harsgor - Reli Avrahami - February 11 2011
Michael Harsgor Photo by Reli Avrahami
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Renowned historian and writer Prof. Michael Harsgor died yesterday at the age of 87.

Harsgor, a professor emeritus at Tel Aviv University and founder and longtime host of the "History Hour" program on Army Radio, is survived by a daughter and two grandchildren.

Born in 1924 in Bucharest, Harsgor joined the youth movement Hashomer Hatzair as a youngster and was sentenced to 20 years in prison for his activity. In prison, he taught himself Hebrew and came up with the name Zikim ("sparks" ) for the kibbutz that a group of Romanians were then planning to set up in Palestine. In an interview with Haaretz about two years ago, he said the name came from a line he had translated from Pushkin, "from sparks shall come a flame."

In 1944, Harsgor and other prisoners were transferred to a concentration camp in western Romania. After World War II, he stayed in Romania to recruit and prepare 3,000 Jewish youths to move to prestate Israel. They set out in two ships, but the British authorities stopped them and sent them to a prison camp in Cyprus.

Harsgor finally arrived in the new state of Israel in 1949. In the late 1950s, he began teaching history at Tel Aviv's Ironi Daled high school, and he embarked on his academic career a few years later. In 1966, at the suggestion of a TAU professor, he flew to Paris with his late wife Tamar and their daughter Niva to get a Doctorat d'Etat at the Sorbonne - an especially prestigious academic degree. The French government published his doctoral thesis, about the councils of medieval French kings Charles VIII and Louis XII, in four volumes.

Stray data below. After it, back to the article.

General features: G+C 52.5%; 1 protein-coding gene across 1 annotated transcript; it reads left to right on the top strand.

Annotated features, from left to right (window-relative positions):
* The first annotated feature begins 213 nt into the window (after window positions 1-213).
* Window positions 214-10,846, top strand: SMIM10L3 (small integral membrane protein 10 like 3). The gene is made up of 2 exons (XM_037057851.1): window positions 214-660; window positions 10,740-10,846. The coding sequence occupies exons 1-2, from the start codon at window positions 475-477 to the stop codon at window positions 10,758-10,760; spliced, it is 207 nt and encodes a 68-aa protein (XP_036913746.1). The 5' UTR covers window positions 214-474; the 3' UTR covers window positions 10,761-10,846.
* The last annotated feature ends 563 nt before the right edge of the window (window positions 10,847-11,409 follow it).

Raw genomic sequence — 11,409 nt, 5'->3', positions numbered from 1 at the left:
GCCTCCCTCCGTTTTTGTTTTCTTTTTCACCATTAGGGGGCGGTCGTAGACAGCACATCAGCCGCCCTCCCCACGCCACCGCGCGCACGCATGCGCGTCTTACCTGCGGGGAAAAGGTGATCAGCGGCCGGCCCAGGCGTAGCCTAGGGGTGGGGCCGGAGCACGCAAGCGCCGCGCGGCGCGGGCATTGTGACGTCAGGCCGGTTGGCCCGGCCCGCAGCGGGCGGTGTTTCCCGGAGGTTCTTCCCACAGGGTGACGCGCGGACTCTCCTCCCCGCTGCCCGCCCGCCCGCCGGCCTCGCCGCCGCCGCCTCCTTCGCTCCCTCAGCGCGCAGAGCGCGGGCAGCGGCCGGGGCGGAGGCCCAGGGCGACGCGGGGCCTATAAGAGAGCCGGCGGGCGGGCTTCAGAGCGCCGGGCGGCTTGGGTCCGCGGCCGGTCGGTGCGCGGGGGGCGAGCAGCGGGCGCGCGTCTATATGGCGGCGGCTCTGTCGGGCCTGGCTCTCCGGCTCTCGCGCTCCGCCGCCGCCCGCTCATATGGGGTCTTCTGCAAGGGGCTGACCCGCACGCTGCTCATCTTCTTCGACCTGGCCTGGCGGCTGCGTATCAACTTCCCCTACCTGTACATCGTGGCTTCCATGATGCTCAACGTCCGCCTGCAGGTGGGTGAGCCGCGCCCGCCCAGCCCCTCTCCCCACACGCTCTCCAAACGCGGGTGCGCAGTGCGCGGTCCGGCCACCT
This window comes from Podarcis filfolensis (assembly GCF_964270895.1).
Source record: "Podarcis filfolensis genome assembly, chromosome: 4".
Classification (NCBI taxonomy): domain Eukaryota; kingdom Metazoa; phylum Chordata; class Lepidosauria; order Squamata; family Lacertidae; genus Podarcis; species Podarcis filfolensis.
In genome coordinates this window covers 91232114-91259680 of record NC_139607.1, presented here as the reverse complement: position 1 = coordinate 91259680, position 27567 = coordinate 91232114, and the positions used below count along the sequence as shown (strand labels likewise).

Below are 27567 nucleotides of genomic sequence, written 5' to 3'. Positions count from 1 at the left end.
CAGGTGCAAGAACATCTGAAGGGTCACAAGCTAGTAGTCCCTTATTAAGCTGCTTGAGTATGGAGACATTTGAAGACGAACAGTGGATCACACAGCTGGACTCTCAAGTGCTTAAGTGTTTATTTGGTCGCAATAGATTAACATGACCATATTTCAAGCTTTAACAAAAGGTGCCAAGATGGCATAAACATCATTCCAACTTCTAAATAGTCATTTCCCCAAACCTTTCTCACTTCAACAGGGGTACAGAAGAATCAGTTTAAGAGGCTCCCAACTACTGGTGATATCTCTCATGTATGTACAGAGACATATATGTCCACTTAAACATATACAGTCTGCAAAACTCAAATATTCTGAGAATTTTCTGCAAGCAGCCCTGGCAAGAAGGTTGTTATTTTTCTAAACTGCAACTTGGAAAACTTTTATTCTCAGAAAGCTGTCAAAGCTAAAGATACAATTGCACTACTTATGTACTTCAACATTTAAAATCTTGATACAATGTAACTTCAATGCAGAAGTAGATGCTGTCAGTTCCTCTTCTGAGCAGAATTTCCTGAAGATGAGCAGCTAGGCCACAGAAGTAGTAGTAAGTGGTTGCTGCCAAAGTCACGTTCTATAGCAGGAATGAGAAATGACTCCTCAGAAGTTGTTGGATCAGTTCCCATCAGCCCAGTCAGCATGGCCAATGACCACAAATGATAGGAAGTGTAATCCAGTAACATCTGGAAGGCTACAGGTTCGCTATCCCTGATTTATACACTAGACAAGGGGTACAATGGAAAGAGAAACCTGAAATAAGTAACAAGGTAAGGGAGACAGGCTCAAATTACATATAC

When he returned, Harsgor became an eminent, sought-after lecturer with a taste for anecdotes. This was one of the attractions of "History Hour," which started airing in 1983 and turned him into a household name.

"It was a huge privilege and an amazing experience to host with him," said Liad Mudrick, who replaced Alex Ansky as the program's co-host in 2005. "Aside from his phenomenal erudition and wit, he was a charming, sensitive person and a gentleman. No matter how stupid a question was, he always answered happily and generously, with a true passion for knowledge."

Harsgor's friends said he was the first in the history department to use a computer and to give a course on the status of women.

"He was a fascinating teacher," said his student and friend Prof. Benjamin Arbel. "The humor and freshness he radiated in his broadcasts and lectures inspired students."